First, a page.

Family Chef Talk Forum banner
  • Welcome, guest! Are you ready to join the discussion? Click here!

Birria Tacos

127 Views 8 Replies 3 Participants Last post by  Wooleybooger
Sharing this in the hope that some of you may find it useful.

After 50+ years of eating Tex-Mex food I'm not sure sure my opinions are valid but I am going to share them and the recipe that I used to to cook this Birria Taco meat.

I will tell you right at the beginning that I failed to get anywhere close to the amount of chilies called for in the recipe. I had previously stemmed, seeded and coarsely chopped the dried Ancho Peppers that I had on hand and probably got about 1/6th of what is needed to make this semi-authentic. You can however build on what I am posting an make it to your taste.

Other than the amount & kind of chilies I feel fairly confident that this small batch recipe is fairly close to what it should be.

I tasted the meat as I shredded it. Later I ate it 3 different ways:
on a pan fried corn shell cooked in the meat grease with fresh Cilantro, raw onions, and shredded pepperjack cheese,
in a soft, warmed flour tortilla burrito style with a 4 blend Mexican cheese,
as a slider taco (nacho) on a crisp, warmed Aldi Big Dipper chip with a 4 blend Mexican cheese

The pan fried corn tortilla was my least favorite. I failed to achieve any crisp to the shell and that was a lot of grease. If you watch a few videos you will notice that most use a double tortilla and I suggest you do it that way. A single tends to not hold together.

I froze 2 meals worth of meat and sauce so that I can revisit this. My initial summary follows. I think after 50+ years of Tex-Mex I lean towards liking that flavor over this flavor; however , this meat is quite tasty and could be enjoyed on a store bought taco shell or with a warm flour tortillia for a healthier meal. The sauce might be made without the meat and might add a unique flavor to fried, Tex-Mex, ground beef.

--------------------------------------- recipe as made with comments ----------------------------------
1.5 lbs Brisket, cut into thick strips & pan seared
16 dry grams Ancho chili peppers *
1 cup hearty beef stock
1 cup cold water
1/2 cup cold water
1 Cup tomato puree
2 Bay leaves (forgot)
1 medium Onion, coarsely chopped
5/8 tsp ground cumin
1 tsp Salt
1 tsp Black Pepper
1/2 tsp ground Cinnamon
1 Tbsp Lime juice
2 tsp white vinegar
4 cloves Garlic **
4 tbsp Brown Sugar (forgot)***

* ground to order, not nearly enough
**(4 rounded tsp from jar of minced)
*** meat tasted sweet after cooking without sugar, final judgement reserved for now.

After searing the meat, add a little neutral cooking oil if needed and sweat the onions & garlic. Add to pot.

De-glazed the pan with half cup of water. Dissolved chili powder, salt, pepper in the pan. Heat for bit to color the water. Added to cooker with the all the ingredients except the meat & mixed well. Did this way to bring out the color in the chili powder.

Added meat & any water need to cover. Cooked on high for 45 minutes (until it simmered).
Reduced to low heat and cooked for an additional 5 hours, 45 minutes.

Removed about half the liquid when the meat began to shrink (about 3 hours in) to keep the slow pot hot liquid reserved.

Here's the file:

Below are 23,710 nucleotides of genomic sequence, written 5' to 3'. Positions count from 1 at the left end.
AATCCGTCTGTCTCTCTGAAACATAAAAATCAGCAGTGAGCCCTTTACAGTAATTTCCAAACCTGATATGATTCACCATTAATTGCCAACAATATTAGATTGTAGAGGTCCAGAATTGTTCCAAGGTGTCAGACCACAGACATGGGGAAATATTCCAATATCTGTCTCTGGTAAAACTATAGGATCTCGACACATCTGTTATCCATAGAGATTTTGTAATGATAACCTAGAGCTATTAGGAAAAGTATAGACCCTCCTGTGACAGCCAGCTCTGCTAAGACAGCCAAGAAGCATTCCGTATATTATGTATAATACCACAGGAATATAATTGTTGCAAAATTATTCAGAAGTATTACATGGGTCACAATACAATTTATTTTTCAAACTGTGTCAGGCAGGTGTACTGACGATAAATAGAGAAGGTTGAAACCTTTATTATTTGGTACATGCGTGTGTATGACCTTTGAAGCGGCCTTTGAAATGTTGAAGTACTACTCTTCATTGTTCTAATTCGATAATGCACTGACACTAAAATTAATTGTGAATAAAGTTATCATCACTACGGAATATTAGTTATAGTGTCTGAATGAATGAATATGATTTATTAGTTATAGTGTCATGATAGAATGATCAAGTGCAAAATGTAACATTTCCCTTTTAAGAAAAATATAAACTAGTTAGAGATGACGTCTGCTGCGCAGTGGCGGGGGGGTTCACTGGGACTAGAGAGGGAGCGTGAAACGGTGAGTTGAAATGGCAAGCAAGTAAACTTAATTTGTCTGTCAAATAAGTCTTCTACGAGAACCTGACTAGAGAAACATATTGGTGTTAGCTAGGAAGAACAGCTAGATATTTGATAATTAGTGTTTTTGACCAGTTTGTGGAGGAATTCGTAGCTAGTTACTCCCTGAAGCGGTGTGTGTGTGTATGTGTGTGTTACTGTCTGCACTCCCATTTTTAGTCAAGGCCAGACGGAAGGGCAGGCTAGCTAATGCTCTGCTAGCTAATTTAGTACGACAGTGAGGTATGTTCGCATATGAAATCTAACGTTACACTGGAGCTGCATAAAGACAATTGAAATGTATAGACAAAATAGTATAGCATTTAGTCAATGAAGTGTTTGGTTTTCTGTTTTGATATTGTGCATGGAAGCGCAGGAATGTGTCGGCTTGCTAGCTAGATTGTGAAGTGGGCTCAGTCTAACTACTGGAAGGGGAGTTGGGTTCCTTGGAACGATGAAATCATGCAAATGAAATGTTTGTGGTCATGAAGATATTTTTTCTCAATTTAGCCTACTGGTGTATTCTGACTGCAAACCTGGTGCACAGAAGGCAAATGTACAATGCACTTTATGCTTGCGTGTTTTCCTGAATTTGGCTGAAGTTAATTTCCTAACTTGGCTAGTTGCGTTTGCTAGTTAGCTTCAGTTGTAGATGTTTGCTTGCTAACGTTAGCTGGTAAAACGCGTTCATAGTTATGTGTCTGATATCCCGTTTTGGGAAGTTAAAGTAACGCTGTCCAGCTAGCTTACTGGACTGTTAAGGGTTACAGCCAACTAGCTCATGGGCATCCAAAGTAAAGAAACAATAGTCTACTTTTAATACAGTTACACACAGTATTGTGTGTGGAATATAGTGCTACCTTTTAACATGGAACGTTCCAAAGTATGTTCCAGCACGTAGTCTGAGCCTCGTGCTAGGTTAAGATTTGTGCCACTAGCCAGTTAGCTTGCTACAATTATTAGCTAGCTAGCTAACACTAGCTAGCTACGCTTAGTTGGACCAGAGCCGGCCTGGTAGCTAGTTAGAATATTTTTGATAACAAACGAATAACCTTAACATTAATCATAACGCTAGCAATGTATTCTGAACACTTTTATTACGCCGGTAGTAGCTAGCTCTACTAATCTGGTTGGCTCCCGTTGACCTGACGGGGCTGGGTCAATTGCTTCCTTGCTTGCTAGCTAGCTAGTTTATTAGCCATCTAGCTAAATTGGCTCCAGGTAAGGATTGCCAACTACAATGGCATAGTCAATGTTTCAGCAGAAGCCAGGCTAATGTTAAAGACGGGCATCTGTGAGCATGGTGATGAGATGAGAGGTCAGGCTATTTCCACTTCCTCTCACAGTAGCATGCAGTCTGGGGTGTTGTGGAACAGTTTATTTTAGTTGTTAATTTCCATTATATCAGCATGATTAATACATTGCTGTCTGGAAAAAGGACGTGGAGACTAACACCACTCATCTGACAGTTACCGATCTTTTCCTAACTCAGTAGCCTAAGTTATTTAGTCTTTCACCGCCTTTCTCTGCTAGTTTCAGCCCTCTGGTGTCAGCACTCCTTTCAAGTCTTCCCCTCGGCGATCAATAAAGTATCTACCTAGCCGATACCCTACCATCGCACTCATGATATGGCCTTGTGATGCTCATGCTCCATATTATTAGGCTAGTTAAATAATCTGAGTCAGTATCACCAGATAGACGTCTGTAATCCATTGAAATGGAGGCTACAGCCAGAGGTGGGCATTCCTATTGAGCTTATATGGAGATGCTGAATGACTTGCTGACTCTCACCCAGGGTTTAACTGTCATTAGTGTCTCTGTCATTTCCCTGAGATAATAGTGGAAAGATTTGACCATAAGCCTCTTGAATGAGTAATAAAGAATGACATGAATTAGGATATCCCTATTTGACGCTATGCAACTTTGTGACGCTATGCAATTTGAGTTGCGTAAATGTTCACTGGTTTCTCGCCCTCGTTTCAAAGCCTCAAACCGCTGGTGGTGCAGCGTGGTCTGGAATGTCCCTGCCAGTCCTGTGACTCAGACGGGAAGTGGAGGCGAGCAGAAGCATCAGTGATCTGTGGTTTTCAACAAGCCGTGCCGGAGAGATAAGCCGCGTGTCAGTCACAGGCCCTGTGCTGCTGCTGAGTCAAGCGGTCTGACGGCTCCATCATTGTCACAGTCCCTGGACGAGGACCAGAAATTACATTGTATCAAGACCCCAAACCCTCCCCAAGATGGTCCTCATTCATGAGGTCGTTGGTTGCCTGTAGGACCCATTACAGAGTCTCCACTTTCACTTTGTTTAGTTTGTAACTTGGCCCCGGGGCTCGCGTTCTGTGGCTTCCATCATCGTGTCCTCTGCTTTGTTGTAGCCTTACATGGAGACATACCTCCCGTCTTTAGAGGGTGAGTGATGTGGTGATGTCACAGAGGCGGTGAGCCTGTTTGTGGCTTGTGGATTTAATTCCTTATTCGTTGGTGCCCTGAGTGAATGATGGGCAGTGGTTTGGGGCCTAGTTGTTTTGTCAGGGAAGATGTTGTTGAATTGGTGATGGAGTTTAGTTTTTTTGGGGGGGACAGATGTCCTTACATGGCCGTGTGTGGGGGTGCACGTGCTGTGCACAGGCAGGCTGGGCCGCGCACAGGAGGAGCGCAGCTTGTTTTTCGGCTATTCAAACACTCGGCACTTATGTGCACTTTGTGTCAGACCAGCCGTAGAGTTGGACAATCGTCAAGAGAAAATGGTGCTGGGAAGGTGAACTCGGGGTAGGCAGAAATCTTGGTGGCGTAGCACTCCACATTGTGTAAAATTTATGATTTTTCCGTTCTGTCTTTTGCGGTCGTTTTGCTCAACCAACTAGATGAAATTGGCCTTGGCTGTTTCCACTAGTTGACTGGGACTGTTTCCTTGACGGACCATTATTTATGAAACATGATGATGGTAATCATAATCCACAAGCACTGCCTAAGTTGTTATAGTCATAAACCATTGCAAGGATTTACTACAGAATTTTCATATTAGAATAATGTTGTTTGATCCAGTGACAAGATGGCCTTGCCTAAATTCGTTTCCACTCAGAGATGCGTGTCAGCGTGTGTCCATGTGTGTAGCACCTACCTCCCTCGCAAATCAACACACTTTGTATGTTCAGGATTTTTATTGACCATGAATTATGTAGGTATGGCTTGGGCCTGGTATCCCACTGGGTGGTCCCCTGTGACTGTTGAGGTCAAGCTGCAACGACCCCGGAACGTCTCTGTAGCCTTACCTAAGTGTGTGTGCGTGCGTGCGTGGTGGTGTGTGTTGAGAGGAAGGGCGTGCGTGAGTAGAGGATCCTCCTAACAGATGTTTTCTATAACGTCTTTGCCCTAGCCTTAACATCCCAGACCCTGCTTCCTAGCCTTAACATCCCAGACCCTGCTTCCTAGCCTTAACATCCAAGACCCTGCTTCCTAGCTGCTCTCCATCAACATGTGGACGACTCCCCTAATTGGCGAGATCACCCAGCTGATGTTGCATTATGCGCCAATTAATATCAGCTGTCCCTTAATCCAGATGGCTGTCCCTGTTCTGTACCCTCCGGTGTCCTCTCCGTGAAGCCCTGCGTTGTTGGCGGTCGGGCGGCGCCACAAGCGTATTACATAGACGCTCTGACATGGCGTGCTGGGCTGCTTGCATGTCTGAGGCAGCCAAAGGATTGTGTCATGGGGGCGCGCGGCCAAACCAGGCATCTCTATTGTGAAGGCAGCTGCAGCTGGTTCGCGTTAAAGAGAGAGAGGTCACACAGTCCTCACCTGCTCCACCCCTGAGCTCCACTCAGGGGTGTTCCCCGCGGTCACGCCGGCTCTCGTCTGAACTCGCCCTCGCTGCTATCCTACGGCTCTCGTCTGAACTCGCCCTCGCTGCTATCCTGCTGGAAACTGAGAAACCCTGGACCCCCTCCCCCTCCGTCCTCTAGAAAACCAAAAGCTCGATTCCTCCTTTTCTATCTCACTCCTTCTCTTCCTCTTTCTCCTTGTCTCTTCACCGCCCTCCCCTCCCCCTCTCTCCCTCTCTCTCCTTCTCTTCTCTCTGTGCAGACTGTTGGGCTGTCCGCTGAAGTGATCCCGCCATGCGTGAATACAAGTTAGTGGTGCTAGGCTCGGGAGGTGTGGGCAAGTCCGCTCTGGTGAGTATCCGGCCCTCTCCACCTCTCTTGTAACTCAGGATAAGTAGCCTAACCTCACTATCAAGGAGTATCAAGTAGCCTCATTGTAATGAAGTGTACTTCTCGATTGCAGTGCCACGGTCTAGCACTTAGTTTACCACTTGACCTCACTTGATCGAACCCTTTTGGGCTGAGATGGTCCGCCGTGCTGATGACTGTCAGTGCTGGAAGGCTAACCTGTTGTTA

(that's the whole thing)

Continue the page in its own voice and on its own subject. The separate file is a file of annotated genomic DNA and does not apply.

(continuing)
Rotated the floaters to bottom of the pot a couple of times during the slow cook

Meat removed, liquid reserved. Meat shredded and lightly chopped. Tightly covered to Fridge.

All liquid combined, covered & stored cold to allow the grease to rise to the top.

Grease will be skimmed and used to fry the shells. Liquid will be filtered and used for the sauce.

For eating the next day a small batch was warmed with the sauce added back in and warm filtered sauce served for dipping.
--------------------------------------- end recipe --------------------------------

Sorry no pics but here is a video to show how the pros do it on a large scale.

See less See more
  • Like
  • Helpful
  • ChefKiss
Reactions: 5
1 - 9 of 9 Posts
Sounds similar to a lengua taco.
  • Like
Reactions: 1
Took a quick look at the local menu. Don't think I will be visting. $15 for a taco sounds like they are selling the sizzle not the food.
  • Like
Reactions: 1
Took a quick look at the local menu. Don't think I will be visting. $15 for a taco sounds like they are selling the sizzle not the food.
There is a very upscale taco restaurant up in town. The tacos are delicious. I can't bring myself to shell out $12 for the alligator taco though.
This is where I got my tacos when I was working. On the edge of downtown Houston.

See less See more
  • Like
Reactions: 1
Assuming that the tacos are not all lettuce those look like very fair prices.
There's a spot named Los Mariachis that does 6/$6 on Tuesdays, your choice of shredded chicken or ground beef. 6 is an adequate number of tacos for my family. If you order food to go you don't have to pay sales tax at restaurants in Ohio.
  • Love
Reactions: 1
Assuming that the tacos are not all lettuce those look like very fair prices.
I don't think they know what lettuce is. These are rolled tacos. I always bought the egg and chorizo or lengua taco. Two tongfuls of eggs and chorizo or two tongfuls of lengua on a flour tortilla sides folded over and rolled these are not fried. Reynolds Aluminum produces a wrap that is a paper and foil combination, they are rolled in that after assembling. You want fried tacos go to Taco Bell, these are the style the Mexican guys bring from home. I'd stop and buy 6 or 8, 2 for each of my work buddies and maybe one for a Korean guy.
  • Like
Reactions: 1
1 - 9 of 9 Posts